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Revisiting Spain

Jean Southworth

August 2007

Two Blondes in Iberia

Annie and Jean at the Alcazar in Segovia, the castle Walt Disney used as a model for Disneyland. 

So my picture-perfect sidewalk café, Fanta Limon reunion didn’t go exactly as I’d imagined.  Instead we got delayed flights, mis-communications and near-misses, with me dazed and sleep-deprived, dragging a wheeled suitcase through the airport.  When I finally spotted her, I grabbed my Annie tight and we laughed for a while.  That mixture of joy and confusion set the tone for our entire two weeks of travel in Spain.


 

Jean experiencing serious jet-lag in Madrid 

We were both more than ready to be back together.  Me, especially after getting Annie’s frantic call from a seedy bus station in Malaga where she’d had her purse stolen.  (Fortunately, she’d actually listened to my money-belt lecture that very morning and lost only her camera and cell phone.)  Or getting her call from the Eiffel Tower on 7/7/07 with Annie saying, “Gotta go—something just exploded” and hanging up.  Jim turned on the news to make sure the Eiffel Tower hadn’t blown up.  It hadn’t.

On Annie’s part, she was ready to let someone else worry about stuff like passports and credit cards, and to sleep in nicer hotel rooms than those of her discount weekend excursions with friends.  (She’d slept with four girls in a double bed—sideways—in Paris to save money.)  Mostly, she was ready to let Mom assume responsibility for asking for directions and for dealing with clerks and waiters.  She’d rather search for her own solutions than ask strangers for help, she says.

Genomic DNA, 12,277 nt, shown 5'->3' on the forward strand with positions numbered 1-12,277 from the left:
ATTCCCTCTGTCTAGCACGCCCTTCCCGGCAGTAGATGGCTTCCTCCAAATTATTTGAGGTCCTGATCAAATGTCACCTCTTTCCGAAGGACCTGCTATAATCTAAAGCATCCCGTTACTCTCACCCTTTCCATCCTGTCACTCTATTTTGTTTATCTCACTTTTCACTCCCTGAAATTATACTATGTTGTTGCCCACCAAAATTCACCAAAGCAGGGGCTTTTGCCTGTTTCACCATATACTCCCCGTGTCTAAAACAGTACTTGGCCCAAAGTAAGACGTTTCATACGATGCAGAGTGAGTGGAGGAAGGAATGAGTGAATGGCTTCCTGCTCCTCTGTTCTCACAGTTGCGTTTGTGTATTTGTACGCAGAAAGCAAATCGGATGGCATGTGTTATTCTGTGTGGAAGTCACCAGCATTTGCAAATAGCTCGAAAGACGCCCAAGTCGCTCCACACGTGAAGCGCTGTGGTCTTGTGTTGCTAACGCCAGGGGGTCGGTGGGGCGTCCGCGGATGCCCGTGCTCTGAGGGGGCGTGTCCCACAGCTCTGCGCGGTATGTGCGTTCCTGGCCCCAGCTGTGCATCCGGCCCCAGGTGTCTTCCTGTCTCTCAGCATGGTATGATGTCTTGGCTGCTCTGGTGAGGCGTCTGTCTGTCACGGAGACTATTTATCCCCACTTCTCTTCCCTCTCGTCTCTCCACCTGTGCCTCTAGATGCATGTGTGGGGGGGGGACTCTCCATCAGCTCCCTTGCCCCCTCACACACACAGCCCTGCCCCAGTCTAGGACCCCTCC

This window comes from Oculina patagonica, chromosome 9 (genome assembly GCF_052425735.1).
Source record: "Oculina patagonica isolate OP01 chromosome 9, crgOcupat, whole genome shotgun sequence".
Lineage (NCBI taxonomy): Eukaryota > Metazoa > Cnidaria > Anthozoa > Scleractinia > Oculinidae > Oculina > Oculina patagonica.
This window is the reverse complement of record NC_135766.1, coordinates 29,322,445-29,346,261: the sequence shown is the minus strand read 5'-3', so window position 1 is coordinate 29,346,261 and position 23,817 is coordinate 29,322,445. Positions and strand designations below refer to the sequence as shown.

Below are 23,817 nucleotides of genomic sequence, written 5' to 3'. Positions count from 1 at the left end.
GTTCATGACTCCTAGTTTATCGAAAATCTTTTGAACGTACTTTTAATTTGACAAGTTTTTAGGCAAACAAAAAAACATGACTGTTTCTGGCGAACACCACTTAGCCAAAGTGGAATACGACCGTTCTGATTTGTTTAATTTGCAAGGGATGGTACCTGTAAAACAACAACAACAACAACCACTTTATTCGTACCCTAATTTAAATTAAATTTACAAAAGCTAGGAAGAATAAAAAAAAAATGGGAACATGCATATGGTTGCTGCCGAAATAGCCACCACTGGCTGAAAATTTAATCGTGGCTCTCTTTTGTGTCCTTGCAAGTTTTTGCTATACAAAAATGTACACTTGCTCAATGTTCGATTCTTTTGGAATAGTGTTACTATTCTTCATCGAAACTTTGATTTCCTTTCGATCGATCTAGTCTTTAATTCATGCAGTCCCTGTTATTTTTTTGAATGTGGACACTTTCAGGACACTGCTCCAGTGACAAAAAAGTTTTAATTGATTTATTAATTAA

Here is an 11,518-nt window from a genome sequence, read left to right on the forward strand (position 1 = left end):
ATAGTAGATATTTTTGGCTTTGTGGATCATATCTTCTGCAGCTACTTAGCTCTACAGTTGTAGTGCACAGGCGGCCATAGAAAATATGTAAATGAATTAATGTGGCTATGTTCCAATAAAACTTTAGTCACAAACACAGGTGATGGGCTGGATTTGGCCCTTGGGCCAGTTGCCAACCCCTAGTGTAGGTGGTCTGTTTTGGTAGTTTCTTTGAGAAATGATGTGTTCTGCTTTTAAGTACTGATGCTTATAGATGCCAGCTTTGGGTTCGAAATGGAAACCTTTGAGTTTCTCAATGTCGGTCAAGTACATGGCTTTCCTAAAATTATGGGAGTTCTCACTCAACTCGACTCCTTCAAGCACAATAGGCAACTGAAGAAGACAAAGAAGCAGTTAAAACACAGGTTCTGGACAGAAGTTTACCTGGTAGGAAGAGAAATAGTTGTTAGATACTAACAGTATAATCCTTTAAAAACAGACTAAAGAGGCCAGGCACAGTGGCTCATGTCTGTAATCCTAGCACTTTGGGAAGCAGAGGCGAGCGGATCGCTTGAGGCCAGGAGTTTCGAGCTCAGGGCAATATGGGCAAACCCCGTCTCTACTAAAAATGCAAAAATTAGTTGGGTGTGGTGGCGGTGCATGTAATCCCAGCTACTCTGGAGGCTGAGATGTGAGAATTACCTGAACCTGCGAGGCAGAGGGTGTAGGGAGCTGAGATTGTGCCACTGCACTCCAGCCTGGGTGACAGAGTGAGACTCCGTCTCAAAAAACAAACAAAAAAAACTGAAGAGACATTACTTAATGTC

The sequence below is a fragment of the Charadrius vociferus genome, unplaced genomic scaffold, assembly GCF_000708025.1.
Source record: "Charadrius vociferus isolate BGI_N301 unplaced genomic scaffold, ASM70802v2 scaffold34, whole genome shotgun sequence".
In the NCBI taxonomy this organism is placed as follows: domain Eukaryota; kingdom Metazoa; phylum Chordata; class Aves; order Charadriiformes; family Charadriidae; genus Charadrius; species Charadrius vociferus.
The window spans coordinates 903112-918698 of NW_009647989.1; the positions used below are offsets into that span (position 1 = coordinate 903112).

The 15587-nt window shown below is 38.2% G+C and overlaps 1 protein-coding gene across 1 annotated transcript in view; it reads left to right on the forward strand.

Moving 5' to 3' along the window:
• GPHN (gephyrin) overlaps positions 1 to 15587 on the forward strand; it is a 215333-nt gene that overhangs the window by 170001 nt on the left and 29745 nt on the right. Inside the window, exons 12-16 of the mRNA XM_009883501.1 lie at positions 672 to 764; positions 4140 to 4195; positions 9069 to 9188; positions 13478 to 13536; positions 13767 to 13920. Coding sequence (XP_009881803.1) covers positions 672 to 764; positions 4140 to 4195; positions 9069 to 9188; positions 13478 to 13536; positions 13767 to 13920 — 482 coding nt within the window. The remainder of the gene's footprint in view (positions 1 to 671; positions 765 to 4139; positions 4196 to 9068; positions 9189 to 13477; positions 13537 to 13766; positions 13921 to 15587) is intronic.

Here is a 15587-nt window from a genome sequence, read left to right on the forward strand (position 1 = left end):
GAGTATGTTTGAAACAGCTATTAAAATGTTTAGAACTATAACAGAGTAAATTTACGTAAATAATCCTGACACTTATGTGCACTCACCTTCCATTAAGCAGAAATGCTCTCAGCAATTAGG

Lovely Annie, swirling in Barcelona’s Plaza de Catalunya

El Lenguage

For me, social interaction wasn’t an issue; I am the Brave Talker of the family, after all.  My problem was more one of inadequate Spanish; I have the approximate skills of a three-year-old Spaniard.  I’d reviewed my old textbooks, but the fact remained that I hadn’t taken any formal foreign language classes since 1981.  Annie’s Spanish was much better than mine, particularly after just completing a six-week immersion program in Segovia.  This created some tension for us, or as Annie put it, “If we were the same person, we’d do really well.”  In the end, our family norm prevailed and I became a Brave Talker in Spanish.  In fact, I spewed my Bad Spanish upon Spaniards everywhere.

Normally this worked pretty well if the answers I got were short and to the point.  From the bus driver:  “No, you want the bus on the other side of the street.  Or from the museum security guard:  “The bathrooms are at the back to the left.”


 

Annie running up the Barcelona Citadel    

But sometimes I’d get a long rambling answer and understand only half the message and Annie would have rambled off herself, out of earshot.  If it were something really important, like where was the Italian restaurant, I’d have to call her back and make them repeat their response.